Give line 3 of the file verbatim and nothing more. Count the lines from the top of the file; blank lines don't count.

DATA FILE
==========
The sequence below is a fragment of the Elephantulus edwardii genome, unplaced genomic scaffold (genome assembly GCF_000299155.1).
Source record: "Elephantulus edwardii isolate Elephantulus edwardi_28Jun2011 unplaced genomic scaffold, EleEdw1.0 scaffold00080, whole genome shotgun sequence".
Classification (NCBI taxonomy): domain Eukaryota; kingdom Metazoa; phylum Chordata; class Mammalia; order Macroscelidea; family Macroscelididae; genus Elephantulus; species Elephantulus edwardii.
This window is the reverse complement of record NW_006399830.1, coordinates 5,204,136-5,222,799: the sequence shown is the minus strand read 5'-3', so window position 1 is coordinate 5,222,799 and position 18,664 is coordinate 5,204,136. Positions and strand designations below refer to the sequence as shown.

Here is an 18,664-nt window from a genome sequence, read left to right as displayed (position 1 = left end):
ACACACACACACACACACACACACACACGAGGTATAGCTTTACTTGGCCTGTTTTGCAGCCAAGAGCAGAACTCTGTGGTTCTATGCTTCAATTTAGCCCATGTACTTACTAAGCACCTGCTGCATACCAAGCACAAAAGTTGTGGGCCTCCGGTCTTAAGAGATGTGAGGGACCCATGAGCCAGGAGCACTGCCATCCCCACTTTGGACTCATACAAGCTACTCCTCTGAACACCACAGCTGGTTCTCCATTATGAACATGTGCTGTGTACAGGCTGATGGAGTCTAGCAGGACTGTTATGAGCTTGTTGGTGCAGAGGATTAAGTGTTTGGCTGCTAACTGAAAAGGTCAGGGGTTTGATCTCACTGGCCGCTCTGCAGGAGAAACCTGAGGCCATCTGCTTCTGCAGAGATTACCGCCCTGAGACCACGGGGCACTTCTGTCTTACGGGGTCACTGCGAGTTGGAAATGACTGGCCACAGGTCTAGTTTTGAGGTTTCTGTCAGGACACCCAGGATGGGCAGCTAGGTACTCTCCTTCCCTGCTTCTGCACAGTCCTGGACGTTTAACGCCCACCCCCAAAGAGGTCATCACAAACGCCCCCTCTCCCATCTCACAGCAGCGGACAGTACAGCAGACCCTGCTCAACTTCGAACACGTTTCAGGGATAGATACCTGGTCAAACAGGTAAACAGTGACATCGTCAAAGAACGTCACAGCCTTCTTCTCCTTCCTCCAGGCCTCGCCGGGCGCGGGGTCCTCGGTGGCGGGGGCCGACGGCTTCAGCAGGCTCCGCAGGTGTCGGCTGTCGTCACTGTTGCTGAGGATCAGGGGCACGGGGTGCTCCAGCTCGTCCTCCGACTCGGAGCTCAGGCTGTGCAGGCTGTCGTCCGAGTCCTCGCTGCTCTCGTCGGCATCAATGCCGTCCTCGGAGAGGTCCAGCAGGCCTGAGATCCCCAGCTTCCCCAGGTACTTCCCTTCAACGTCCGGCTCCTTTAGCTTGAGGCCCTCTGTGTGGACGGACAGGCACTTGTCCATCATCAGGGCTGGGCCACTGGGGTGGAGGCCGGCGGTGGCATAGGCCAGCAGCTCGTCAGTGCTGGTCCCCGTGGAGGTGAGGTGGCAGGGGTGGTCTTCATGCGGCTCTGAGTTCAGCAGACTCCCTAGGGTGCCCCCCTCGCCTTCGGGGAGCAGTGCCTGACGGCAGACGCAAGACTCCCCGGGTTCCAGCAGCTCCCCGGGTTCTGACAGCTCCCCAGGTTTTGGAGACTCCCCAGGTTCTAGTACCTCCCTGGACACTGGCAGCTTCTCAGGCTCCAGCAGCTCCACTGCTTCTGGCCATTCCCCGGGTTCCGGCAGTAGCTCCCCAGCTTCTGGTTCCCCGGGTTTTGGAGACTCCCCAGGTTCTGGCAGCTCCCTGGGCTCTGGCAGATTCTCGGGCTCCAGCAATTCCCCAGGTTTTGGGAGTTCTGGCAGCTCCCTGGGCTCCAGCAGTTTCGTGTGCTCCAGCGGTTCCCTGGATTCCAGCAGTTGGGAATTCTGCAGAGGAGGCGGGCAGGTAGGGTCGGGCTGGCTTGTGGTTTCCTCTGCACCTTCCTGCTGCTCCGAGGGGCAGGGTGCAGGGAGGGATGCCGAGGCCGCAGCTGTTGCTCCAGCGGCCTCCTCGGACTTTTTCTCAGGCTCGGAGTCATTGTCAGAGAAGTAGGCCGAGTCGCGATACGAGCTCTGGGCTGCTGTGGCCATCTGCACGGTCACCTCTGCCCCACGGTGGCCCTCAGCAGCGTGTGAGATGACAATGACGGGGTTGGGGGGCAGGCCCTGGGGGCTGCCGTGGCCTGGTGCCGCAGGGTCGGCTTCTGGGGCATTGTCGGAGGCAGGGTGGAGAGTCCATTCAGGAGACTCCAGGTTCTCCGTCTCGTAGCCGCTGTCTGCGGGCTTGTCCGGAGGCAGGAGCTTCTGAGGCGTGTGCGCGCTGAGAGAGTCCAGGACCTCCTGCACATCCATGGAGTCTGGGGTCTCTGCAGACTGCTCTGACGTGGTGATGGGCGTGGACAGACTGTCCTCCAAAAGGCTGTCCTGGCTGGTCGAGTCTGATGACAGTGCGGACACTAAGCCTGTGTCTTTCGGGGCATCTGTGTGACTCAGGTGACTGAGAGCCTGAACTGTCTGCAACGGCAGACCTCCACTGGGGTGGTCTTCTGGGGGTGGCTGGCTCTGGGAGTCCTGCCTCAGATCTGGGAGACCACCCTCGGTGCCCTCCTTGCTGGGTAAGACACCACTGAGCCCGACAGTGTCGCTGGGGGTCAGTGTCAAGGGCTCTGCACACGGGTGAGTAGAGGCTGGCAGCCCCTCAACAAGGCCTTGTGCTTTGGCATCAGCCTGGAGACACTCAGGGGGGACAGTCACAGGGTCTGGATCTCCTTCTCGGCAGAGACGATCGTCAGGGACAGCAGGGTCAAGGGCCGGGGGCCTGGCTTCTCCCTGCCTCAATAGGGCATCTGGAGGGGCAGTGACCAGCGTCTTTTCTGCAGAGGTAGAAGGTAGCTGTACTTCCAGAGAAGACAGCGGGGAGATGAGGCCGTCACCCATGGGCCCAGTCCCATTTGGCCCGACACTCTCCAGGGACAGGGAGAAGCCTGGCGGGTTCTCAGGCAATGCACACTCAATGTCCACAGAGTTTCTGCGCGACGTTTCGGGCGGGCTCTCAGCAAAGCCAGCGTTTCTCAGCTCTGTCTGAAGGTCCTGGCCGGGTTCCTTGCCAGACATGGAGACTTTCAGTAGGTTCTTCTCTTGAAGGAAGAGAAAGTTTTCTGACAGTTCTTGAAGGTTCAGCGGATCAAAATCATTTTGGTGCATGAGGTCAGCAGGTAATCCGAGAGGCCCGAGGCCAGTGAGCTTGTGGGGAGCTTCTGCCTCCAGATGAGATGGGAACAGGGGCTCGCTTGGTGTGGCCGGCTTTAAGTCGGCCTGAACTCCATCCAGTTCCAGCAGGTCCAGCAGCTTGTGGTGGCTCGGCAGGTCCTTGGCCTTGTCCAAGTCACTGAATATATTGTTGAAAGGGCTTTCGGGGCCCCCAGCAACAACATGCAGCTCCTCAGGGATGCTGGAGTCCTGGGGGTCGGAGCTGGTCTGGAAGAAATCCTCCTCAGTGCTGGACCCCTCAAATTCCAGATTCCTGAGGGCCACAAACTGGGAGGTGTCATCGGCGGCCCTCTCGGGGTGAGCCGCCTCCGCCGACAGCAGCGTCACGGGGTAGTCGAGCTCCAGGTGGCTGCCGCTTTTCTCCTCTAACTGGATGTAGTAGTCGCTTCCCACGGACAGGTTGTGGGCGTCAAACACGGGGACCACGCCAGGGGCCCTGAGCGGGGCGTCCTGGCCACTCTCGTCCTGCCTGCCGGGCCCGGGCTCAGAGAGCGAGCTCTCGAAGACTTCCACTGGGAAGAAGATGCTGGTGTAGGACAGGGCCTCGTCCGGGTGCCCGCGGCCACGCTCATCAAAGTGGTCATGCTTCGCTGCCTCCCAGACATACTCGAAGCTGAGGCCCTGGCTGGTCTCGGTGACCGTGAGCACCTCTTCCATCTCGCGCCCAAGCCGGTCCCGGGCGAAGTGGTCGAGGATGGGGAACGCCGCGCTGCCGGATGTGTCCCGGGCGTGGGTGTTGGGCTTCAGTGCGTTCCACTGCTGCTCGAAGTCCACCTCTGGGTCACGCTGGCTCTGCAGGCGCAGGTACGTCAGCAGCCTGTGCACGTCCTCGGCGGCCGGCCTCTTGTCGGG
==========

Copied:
Classification (NCBI taxonomy): domain Eukaryota; kingdom Metazoa; phylum Chordata; class Mammalia; order Macroscelidea; family Macroscelididae; genus Elephantulus; species Elephantulus edwardii.